# Production Function, Lecture Notes - Economics, Study notes for Economics. The London School of Economics and Political Science (LSE)

## Economics

Description: Production functions
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PRODUCTION FUNCTIONS
1. ALTERNATIVE REPRESENTATIONS OF TECHNOLOGY
The technology that is available to a ﬁrm can be represented in a variety of
ways. The most general are those based on correspondences and sets.
1.1. Technology Sets. The technology set for a given production process is de-
ﬁned as
T={(x,y) : x Rn
+,yRm:
+x can produce y}
where x is a vector of inputs and y is a vector of outputs. The set consists of
those combinations of x and y such that y can be produced from the given x.
1.2. The Output Correspondence and the Output Set.
1.2.1. Deﬁnitions. It is often convenient to deﬁne a production correspondence and
the associated output set.
1: The output correspondence P, maps inputs x Rn
+into subsets of outputs,
i.e., P: Rn
+2Rm
+. A correspondence is different from a function in that a
given domain is mapped into a set as compared to a single real variable
(or number) as in a function.
2: The output set for a given technology, P(x), is the set of all output vectors
yRm
+that are obtainable from the input vector x Rn
+. P(x) is then the
set of all output vectors y Rm
+that are obtainable from the input vector
xRn
+. We often write P(x) for both the set based on a particular value of
x, and the rule (correspondence) that assigns a set to each vector x.
1.2.2. Relationship between P(x) and T(x,y).
P(x)=(y:(x, y )T)
1.2.3. Properties of P(x).
P.1a: Inaction and No Free Lunch. 0 P(x) xRn
+.
P.1b: y6∈ P(0), y >0.
P.2: Input Disposability. xRn
+, P(x) P(θx), θ1.
P.2.S: Strong Input Disposability. x, x’ Rn
+,xxP(x) P(x’).
P.3: Output Disposability. xRn
+,yP(x) and 0 λ1λyP(x).
P.3.S: Strong Output Disposability. xRn
+,yP(x) y’ P(x), 0 y’
y.
P.4: Boundedness. P(x) is bounded for all x Rn
+.
P.5: T is a closed set P: Rn
+2Rm
+is a closed correspondence, i.e., if [x`
x0,y
`y0and y`P(x`), `] then y0P(x0).
P.6: Attainability. If y P(x), y 0 and x 0, then θ0, λθ0 such
that θyP(λθx).
Date: August 29, 2005.
1
2 PRODUCTION FUNCTIONS
P.7: P(x) is convex
P(x) is a convex set for all x Rn
+. This is equivalent to the correspon-
dence V:<n
+2<m
+being quasiconcave.
P.8: P is quasi-concave.
The correspondence P is quasi-concave on Rn
+which means x, x’
Rn
+,0θ1, P(x) P(x’) P(θx + (1-θ)x’). This is equivalent to V(y)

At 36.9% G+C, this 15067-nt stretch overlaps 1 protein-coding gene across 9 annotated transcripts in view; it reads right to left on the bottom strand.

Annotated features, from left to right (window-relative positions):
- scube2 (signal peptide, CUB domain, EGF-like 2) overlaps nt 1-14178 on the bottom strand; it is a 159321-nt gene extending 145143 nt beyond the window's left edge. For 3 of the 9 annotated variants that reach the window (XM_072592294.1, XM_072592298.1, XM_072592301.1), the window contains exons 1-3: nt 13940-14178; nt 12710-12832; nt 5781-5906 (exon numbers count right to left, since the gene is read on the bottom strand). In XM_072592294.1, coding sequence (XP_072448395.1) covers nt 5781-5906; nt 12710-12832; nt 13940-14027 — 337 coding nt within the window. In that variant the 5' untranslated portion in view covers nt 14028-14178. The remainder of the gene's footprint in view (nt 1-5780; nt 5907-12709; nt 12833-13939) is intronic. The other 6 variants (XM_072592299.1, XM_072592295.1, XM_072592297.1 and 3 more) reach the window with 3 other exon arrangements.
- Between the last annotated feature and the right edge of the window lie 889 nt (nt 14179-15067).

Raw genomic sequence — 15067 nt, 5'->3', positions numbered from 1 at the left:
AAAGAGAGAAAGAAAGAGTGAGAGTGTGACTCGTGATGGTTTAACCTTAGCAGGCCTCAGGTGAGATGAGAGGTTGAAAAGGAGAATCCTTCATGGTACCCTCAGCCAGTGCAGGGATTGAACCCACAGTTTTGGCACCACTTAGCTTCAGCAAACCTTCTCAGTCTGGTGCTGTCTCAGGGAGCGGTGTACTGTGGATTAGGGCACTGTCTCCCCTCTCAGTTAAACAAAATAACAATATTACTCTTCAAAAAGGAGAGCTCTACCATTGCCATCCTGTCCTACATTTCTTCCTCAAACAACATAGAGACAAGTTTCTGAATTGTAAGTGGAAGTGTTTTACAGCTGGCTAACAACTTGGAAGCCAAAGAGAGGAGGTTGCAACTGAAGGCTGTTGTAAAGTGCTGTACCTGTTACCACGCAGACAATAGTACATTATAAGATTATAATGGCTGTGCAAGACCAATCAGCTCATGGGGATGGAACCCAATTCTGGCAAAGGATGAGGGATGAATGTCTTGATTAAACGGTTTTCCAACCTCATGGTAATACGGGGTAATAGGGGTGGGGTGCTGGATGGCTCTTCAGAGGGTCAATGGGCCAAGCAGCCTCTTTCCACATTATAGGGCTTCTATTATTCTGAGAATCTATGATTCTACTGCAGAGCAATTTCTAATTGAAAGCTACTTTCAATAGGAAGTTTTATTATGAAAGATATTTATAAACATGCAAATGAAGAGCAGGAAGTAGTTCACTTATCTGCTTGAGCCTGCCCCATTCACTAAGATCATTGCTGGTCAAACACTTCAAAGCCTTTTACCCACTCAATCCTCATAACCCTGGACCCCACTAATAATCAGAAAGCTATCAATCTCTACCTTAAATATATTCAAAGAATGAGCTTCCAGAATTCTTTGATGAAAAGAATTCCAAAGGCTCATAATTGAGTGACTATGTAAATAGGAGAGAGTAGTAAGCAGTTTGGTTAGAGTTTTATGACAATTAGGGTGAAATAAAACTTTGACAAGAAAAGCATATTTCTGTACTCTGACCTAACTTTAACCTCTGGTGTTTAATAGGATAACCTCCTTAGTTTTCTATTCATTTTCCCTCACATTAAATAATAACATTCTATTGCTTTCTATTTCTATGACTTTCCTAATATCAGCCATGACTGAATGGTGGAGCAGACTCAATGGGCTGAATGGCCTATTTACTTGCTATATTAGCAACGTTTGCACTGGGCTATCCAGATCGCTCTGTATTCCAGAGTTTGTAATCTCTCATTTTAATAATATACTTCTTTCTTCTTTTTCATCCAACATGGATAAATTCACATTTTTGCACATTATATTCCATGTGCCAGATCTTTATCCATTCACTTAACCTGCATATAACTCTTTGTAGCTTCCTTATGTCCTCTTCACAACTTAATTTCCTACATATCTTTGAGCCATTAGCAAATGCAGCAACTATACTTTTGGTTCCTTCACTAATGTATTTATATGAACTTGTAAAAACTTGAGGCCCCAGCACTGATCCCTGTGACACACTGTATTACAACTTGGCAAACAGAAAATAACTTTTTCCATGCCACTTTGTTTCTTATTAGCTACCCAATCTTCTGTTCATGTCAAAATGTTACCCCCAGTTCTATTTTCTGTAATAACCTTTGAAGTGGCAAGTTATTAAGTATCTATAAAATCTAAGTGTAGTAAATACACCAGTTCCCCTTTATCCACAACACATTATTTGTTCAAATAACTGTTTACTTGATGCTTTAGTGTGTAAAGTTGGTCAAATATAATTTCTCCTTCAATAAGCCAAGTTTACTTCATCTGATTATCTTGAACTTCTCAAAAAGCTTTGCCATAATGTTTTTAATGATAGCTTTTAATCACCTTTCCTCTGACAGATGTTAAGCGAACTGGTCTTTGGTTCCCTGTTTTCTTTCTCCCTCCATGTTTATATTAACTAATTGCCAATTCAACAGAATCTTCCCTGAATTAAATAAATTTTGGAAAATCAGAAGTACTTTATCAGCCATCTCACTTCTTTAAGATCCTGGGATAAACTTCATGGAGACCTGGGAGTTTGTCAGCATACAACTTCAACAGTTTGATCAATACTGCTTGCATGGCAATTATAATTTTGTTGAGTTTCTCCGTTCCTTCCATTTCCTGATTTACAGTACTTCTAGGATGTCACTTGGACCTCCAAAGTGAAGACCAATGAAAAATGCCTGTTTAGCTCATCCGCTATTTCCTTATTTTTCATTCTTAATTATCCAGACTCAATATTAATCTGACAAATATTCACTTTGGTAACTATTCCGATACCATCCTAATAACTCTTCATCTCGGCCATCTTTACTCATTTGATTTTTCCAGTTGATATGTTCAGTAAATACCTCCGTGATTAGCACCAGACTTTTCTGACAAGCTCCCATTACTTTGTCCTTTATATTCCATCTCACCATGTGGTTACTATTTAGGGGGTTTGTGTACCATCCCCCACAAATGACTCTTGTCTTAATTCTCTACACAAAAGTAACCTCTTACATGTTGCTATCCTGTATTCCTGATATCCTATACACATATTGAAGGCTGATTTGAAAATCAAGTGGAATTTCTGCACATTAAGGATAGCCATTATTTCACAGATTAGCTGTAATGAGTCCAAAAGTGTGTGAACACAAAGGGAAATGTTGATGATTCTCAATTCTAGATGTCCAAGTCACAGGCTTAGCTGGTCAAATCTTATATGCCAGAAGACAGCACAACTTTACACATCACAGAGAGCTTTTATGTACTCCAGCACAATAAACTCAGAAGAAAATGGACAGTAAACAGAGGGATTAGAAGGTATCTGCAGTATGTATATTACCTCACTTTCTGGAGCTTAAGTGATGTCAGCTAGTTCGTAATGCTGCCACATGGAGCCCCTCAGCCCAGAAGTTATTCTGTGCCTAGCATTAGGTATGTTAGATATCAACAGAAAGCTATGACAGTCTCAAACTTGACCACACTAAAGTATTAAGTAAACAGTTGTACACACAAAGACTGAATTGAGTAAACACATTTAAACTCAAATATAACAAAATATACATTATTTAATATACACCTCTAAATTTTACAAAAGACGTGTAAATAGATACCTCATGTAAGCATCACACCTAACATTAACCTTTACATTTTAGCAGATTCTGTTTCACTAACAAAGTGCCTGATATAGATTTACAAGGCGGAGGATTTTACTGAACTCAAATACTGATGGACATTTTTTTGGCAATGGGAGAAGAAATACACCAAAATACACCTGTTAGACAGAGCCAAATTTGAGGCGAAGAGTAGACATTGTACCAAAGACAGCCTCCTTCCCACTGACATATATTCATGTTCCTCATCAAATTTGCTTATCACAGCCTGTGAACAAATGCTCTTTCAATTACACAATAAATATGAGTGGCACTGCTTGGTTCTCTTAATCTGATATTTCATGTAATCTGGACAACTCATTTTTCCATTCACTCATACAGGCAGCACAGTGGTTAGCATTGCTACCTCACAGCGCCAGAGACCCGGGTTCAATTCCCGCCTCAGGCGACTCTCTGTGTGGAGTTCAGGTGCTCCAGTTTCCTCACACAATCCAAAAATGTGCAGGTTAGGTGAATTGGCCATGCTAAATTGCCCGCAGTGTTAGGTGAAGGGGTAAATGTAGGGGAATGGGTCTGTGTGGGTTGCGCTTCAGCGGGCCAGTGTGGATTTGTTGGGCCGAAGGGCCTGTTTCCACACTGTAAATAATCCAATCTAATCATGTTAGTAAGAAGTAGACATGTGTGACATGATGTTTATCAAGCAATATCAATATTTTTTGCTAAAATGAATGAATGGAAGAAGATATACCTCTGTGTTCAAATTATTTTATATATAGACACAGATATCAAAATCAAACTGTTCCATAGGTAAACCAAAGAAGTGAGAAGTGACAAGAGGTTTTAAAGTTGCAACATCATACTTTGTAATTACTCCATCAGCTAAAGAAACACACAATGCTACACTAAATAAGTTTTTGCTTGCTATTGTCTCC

being a convex set.
P.9: Convexity of T. P is concave on Rn
+which means x, x’ Rn
+,0θ
1, θP(x)+(1-θ)P(x’) P(θx+(1-θ)x’)
1.3. The Input Correspondence and Input (Requirement) Set.
1.3.1. Deﬁnitions. Rather than representing a ﬁrm’s technology with the technol-
ogy set T or the production set P(x), it is often convenient to deﬁne an input corre-
spondence and the associated input requirement set.
1: The input correspondence maps outputs y Rm
+into subsets of inputs,
V: Rm
+2Rn
+. A correspondence is different from a function in that a
given domain is mapped into a set as compared to a single real variable
(or number) as in a function.
2: The input requirement set V(y) of a given technology is the set of all com-
binations of the various inputs x Rn
+that will produce at least the level
of output y Rm
+. V(y) is then the set of all input vectors x Rn
+that
will produce the output vector y Rm
+. We often write V(y) for both the
set based on a particular value of y, and the rule (correspondence) that
assigns a set to each vector y.
1.3.2. Relationship between V(y) and T(x,y).
V(y)=(x:(x, y)T)
1.4. Relationships between Representations: V(y), P(x) and T(x,y). The technol-
ogy set can be written in terms of either the input or output correspondence.
T={(x, y):xRn
+,y Rm
+,such that x will produce y}(1a)
T={(x, y)Rn+m
+:yP(x),xRn
+}(1b)
T={(x, y)Rn+m
+:xV(y),yRm
+}(1c)
We can summarize the relationships between the input correspondence, the
output correspondence, and the production possibilities set in the following propo-
sition.
Proposition 1. yP(x) xV(y) (x,y) T
2. PRODUCTION FUNCTIONS
2.1. Deﬁnition of a Production Function. To this point we have described the
ﬁrm’s technology in terms of a technology set T(x,y), the input requirement set
V(y) or the output set P(x). For many purposes it is useful to represent the re-
lationship between inputs and outputs using a mathematical function that maps
vectors of inputs into a single measure of output. In the case where there is a single